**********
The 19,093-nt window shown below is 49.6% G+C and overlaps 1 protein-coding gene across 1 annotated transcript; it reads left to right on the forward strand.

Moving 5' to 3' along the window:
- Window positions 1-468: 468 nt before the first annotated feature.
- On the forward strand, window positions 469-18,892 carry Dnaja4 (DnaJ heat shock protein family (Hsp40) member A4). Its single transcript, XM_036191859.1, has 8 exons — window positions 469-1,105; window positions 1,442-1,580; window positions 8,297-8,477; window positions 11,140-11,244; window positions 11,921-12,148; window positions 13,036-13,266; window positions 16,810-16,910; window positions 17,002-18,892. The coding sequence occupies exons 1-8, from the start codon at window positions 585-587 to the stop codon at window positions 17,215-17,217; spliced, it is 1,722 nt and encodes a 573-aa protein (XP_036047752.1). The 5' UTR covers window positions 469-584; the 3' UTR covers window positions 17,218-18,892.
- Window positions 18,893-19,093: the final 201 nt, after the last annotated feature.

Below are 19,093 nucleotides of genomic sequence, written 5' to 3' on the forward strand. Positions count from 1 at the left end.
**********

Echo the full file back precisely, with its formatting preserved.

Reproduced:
The 19,093-nt window shown below is 49.6% G+C and overlaps 1 protein-coding gene across 1 annotated transcript; it reads left to right on the forward strand.

Moving 5' to 3' along the window:
- Window positions 1-468: 468 nt before the first annotated feature.
- On the forward strand, window positions 469-18,892 carry Dnaja4 (DnaJ heat shock protein family (Hsp40) member A4). Its single transcript, XM_036191859.1, has 8 exons — window positions 469-1,105; window positions 1,442-1,580; window positions 8,297-8,477; window positions 11,140-11,244; window positions 11,921-12,148; window positions 13,036-13,266; window positions 16,810-16,910; window positions 17,002-18,892. The coding sequence occupies exons 1-8, from the start codon at window positions 585-587 to the stop codon at window positions 17,215-17,217; spliced, it is 1,722 nt and encodes a 573-aa protein (XP_036047752.1). The 5' UTR covers window positions 469-584; the 3' UTR covers window positions 17,218-18,892.
- Window positions 18,893-19,093: the final 201 nt, after the last annotated feature.

Below are 19,093 nucleotides of genomic sequence, written 5' to 3' on the forward strand. Positions count from 1 at the left end.